A deep humming sound penetrated the walls. He concentrated on the noise but then it was gone. After hearing it for the first time, he often recognized the sound and sensed the vibration, but the inconsistent intervals offered him no further clues to its origin.

  He could have been anywhere. The GE logo on the fluorescent bulb, the American Standard emblem on the toilet, the foods, and even the cleanly machined welds on the heavy door hinges suggested America, but after days passed he knew better. No police questioned him. No attorneys. No human contact. He could be anywhere, anywhere except the USA. The food was one hundred percent American industrial food. It could have been coming from any contract food services at any base or U.S. facility worldwide.

  Two meals per day. One was French toast or oatmeal or Raisin Bran and a century later the next one would have turkey with gravy or Salisbury steak, again with gravy, or macaroni with cheese. Nothing that was fresh or had a limited shelf life.


  Their intention will be to isolate and break you. Your job is stay alive for the time that they drop the ball. Stay focused. When that time comes, be ready.

  The steel door sounded like a Chinese gong whenever it was opened, thumping inside his ear against the silence. The hinges were violins in the hands of monkeys, their shrill pitch knifing into his brain.

  Two men moved in, one tall and slim, the other hard-muscled and stocky. They barely fit inside the narrow cell. They registered as military to him as Spencer took in their crisp, deliberate movements, but no rank insignia showed nor any sort of identification. Clean shoes. He caught that much. No mud or dust to indicate unpaved streets. No sweat stains, no musk or stinging odors coming off their bodies. No bug bites. The steady electricity, the U.S. foods, the elevator—all these left him betting on Eastern Europe. A city. Where? Not proof, but indicative that the black ops prison where he was held was either urban or on a sizeable base. Urban would be better, so long as he could fit in
with the looks of other people. The legs wouldn’t make it over terrain.

  Then everything went black. Rough knuckles violently pulled a black hood down past his nose and lips then cinched tightly. He felt a lanyard cutting against his Adam’s apple then, suddenly, he was breathing through a straw, laboring against the fabric to bring back the air that was shut down to a trickle through the dense fabric. He recoiled, thrashing his head from side to side, tensing his fists against the restraints, tightening his abdomen and feeling for the distant musculature of his glutes and thighs and calves. Tortured nerve endings shrilly reminded him of every screw and plate and bone graft that was piecing Humpty Dumpty back together again.

  Stocky’s thick hands dug into Spencer’s armpits. Slim’s long, thin hands reached around both ankles. Excruciating stabbing intensity shot up his legs through his brain. Even his ears and scalp felt like they were doused with gasoline and lit aflame as they lifted him onto a half gurney-half chair with extensions to keep his casts supported. He recognized the distinctive sound of Velcro ripping apart, and then each of his arms was clamped down from elbow to wrist within the Velcro constraints along the chair’s steel arms.

  Spencer fought through the pain to focus, to catch any sound that might define where they had him. Discs the size of quarters were pressed into his forearms. Wires ran through soft straps that were like supersized blood pressure cuffs.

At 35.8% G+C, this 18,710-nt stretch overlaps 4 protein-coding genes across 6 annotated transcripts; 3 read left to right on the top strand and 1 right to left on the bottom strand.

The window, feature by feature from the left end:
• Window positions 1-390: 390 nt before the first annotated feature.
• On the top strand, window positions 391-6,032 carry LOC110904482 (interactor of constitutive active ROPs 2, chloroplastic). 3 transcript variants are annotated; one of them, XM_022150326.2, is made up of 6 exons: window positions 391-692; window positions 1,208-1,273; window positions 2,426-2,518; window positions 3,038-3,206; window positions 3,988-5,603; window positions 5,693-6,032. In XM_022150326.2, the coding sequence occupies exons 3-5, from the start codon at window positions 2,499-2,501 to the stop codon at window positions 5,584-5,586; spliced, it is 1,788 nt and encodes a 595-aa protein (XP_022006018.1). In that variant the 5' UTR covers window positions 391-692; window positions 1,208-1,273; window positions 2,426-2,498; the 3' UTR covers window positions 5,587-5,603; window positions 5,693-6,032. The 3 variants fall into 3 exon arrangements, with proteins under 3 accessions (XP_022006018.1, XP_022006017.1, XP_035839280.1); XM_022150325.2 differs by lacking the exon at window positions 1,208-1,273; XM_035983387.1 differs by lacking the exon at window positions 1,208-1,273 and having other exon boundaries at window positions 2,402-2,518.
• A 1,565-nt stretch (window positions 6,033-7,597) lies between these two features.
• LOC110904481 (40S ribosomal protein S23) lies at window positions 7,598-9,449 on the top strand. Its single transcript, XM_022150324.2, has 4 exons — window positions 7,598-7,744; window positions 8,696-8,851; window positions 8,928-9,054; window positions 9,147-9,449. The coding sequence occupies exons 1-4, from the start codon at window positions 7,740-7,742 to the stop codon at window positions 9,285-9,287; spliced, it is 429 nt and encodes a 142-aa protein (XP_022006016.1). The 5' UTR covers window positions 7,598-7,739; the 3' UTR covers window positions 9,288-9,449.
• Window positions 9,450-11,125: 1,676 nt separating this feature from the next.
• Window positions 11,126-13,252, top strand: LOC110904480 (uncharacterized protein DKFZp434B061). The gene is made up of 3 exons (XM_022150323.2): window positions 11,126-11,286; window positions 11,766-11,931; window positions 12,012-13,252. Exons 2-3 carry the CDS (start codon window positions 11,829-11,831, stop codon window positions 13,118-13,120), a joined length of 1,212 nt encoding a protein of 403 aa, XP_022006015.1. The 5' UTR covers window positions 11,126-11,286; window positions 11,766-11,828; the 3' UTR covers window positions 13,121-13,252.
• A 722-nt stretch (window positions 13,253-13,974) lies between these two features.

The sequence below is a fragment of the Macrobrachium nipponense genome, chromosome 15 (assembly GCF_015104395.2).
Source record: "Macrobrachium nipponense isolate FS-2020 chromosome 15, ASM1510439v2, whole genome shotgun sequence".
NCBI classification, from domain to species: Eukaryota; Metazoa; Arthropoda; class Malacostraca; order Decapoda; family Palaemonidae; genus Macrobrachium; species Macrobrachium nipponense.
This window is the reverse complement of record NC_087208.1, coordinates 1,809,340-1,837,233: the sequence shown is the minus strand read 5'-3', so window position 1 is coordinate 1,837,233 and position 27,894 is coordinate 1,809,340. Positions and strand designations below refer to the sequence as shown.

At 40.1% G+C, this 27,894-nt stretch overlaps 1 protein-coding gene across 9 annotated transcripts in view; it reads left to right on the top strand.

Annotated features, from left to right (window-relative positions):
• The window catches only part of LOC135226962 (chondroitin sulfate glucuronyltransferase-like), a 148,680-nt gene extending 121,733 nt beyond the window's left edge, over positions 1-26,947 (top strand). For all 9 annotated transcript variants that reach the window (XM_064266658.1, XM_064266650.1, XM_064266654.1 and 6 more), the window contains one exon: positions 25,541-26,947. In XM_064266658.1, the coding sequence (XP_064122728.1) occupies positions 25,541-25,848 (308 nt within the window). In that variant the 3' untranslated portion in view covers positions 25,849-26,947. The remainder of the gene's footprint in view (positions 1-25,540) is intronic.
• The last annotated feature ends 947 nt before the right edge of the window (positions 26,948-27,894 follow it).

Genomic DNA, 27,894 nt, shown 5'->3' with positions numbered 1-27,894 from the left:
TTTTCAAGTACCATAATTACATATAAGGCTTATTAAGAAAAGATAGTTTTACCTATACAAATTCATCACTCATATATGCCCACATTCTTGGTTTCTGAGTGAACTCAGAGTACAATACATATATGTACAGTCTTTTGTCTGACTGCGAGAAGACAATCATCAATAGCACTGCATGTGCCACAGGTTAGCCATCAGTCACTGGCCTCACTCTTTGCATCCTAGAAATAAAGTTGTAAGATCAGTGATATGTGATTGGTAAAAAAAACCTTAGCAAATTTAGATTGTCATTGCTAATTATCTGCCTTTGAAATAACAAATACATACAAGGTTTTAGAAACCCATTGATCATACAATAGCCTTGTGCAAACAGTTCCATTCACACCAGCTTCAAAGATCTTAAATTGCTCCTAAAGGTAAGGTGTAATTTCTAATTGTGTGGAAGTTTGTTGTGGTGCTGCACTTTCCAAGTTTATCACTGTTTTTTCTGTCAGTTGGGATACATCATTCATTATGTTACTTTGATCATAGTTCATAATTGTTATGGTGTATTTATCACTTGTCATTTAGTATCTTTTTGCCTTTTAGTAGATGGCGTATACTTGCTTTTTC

When the pain subsided, he was able to distinguish between Stocky’s grunts and Slim’s deeper sucking breathing. Slim was behind him, pushing, while Stocky was at their front. Slim was subordinate. Spencer figured Stocky for an E5, Slim for a PFC.

  Eight seconds before they stopped; he counted. Another heavy steel door clanked like a Chinese gong then creaked open in an excruciating agonizing shriek. The chair was wheeled inside a room, spun around what he thought to be 180 degrees, and then it shivered and stiffened, locked into place facing back toward the door.

  “You have no friends, no family, and no lawyers,” a deep voice explained with calm finality. “You are totally alone.”

  The round end of an electrified rod jammed upward below his ribcage, punching toward his lungs. The jolt of current contracted his muscle groups one after another leaving him stiffened, statue-like, losing all sense of time, holding that petrified agony like a Vesuvius victim choking on hot ash. Then the pain resided, stiffening into the hinges of his jaw and just above both knees. His throat blazed like a hot coal had been pushed inside.

  “No one will hear you scream or care if you do,” Bishop explained. He reinforced each bullet point of his introductory monologue by applying another careful jolt along Spencer’s nerve clusters. “These walls are soundproof.” He pressed the rod beside the C8 vertebrae and observed as Spencer’s fingers spread and extended involuntarily, responding just the way Bishop knew they would.

  “You can fight this until you will want to die, but suicide is not an option.” Bishop pressed the rod behind the prisoner’s back until the tip lodged up along T9. Spencer’s abdomen cramped into a rippled washboard.

  “There will be no negotiation. You exist to answer the questions. Answer truly, thoroughly, and you can stop the pain.” The rod tip angled upward below his crotch. Spencer stretched his neck backward. He would have screamed, but his vocal chords had cramped against the voltage. Just silent terror emitted through his gaping mouth. The agony shot against his eardrums, cramped his inflamed throat until he choked, ached inside his knees and in the last joint of every finger. Even the metal staples holding his right thigh together inside the right leg cast absorbed the current and heated until they were cooking the flesh immediately around them.